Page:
This series was stalled for a bit, and for that I must apologize. The random generation just wasn’t working out for me, but I still wish to publish some of the NPCs I’ve created for my home games. That’s what this is now, a place to publish the NPCs I use (since I seldom use the Paizo ones. They aren’t strong enough to counter my players!)
With that out of the way, this week brings with it some early game NPCs. Specifically, this entry contains NPCs meant to be members of the Assassin’s Guild, sent to kill a level 2 or 3 PC. Also, starting this time, I’ll be slowly releasing some of the main villainous NPCs for my campaign dubbed Gods Among Men. These NPCs are built to handle Mythic, Gestalt NPCs, but most of them are neither Mythic nor Gestalt themselves. This week, I’ve finalized Sozzie, a childish Thundercaller Bard with a knack for finding herself directly opposing the PCs.
The Compendium can be found right here.
The Standard Disclaimer
Hello there you tabletop geeks. Due to the fact that you’re reading this article, I assume it means you’re interested, at least mildly, in my favorite hobby, the Pathfinder tabletop RPG. I’m usually the DM when I play Pathfinder, so I’m almost always on the lookout for good NPCs, and the ones provided by Paizo in their NPC Codex are not only rather lackluster, but are, let’s face it, rather bland. No archetypes, all core rulebook material, and some of them are flat out bad.
Cue the NPC Compendium. I’ve been playing Pathfinder for the past 2 years, and recently finished up a campaign for a group of power-gamers, so I learned the hard way what works and what doesn’t. This doesn’t mean all the characters I create are min-maxed to go against characters like that; they can’t be, and that’s not the purpose of the NPC Compendium. But I digress.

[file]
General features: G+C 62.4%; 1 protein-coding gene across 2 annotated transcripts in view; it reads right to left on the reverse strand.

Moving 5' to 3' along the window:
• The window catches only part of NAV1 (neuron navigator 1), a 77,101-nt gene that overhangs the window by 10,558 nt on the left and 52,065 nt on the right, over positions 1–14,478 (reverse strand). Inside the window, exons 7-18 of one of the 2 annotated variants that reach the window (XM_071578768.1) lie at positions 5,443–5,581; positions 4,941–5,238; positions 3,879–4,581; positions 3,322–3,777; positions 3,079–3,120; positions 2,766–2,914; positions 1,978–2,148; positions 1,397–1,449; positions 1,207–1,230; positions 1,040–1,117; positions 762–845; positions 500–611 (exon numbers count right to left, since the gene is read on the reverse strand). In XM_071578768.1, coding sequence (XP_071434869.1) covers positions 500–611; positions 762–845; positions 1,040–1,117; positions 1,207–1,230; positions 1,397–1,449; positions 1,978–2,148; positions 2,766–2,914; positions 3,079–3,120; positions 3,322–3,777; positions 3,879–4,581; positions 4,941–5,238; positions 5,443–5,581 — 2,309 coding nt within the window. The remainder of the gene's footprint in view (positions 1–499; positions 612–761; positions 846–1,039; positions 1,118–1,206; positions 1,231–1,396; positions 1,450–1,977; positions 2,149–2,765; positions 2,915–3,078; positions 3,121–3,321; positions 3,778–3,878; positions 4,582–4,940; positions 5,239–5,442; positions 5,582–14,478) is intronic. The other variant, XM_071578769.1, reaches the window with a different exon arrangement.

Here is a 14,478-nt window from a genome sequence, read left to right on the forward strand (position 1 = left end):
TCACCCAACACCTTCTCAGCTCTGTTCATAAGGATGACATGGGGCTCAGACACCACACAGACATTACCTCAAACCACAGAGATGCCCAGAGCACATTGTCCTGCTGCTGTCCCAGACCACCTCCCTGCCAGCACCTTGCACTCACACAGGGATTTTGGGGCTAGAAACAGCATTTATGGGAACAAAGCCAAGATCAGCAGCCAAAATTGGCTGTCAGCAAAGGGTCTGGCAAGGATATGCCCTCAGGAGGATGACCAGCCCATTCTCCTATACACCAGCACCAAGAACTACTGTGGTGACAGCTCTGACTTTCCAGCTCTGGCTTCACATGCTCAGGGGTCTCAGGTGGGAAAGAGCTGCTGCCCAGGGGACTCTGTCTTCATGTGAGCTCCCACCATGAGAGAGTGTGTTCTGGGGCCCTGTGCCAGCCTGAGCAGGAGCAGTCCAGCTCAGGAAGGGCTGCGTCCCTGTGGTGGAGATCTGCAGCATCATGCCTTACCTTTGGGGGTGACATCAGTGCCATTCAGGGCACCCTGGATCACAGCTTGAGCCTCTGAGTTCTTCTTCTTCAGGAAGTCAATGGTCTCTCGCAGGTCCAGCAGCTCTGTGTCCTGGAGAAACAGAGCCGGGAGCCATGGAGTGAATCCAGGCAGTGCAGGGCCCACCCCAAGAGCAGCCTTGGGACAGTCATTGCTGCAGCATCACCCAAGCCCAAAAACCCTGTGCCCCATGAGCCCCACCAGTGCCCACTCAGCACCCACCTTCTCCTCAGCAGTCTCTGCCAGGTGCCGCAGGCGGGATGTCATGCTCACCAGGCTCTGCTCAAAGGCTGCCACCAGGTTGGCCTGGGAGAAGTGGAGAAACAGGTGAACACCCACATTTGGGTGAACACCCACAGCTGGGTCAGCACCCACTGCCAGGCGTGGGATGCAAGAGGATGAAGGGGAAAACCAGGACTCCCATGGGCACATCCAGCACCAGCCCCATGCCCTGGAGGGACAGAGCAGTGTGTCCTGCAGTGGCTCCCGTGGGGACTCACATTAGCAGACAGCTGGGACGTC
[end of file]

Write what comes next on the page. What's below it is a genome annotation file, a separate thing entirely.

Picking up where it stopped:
What is the NPC Compendium?
The Compendium is here as an aid to GMs everywhere. When finished, the compendium will have at least one character of every level for a large majority of the classes in the game. NPCs with PC wealth (and therefore given stats based on a 20 point buy) are marked with an asterisk (*).
Now, not everything here is super
effective at what it does, but none of these NPCs are bad.
Some are just average, while others, specifically those that aren’t
randomly generated when I’m starved for ideas, are usually the best I could possibly come up with. I’ve tried to create some interesting builds. I also provide some guidelines on what to do to with the characters, including synergistic options where available. Be sure to use the asterisk denoted NPCs as Big Bad Evil Guys instead of average mooks or your gold amount will get all out of whack!
This week’s additions to the Compendium: Dirty Diplomacizers, Ruffians, Intimidators, Bull Tieflings, Highway Bandits, the Pinpoint Mage, and Sozzie the Clamorous Thunder.
Dirty Diplomacizers – Unchained Rogue 3/Bard 1 (CR 3)
Everybody loves a good rogue who can hide themselves in a crowd, but the diplomacizer specifically chooses to do the opposite. Diplomacizers are the front line faces of the Assassin’s Guild. They’re gaudy, vain, and damn good at talking in circles to get what they want. And, when all hell breaks loose, they’re not too shabby in combat either. You’ll want to make sure these baddies are put with a plethora of allies to maximize their impact.
Ruffians – Brawler 1 (CR 1/2)
Sometimes, you just need to punch something. And sometimes, you just want to punch your early level PCs. That’s what the ruffians are for. However, not every ruffian is created equal. These ruffians choose their own combat maneuver to be good at. If you plan to throw these at your players, be sure to have several of the ruffians pick up on some different feats. Have some trip, some dirty trick, and some even attempt to disarm. This is all possible due to Martial Flexibility, but that does mean that these melee fodder have a desire for a buff round. Try and give it to them!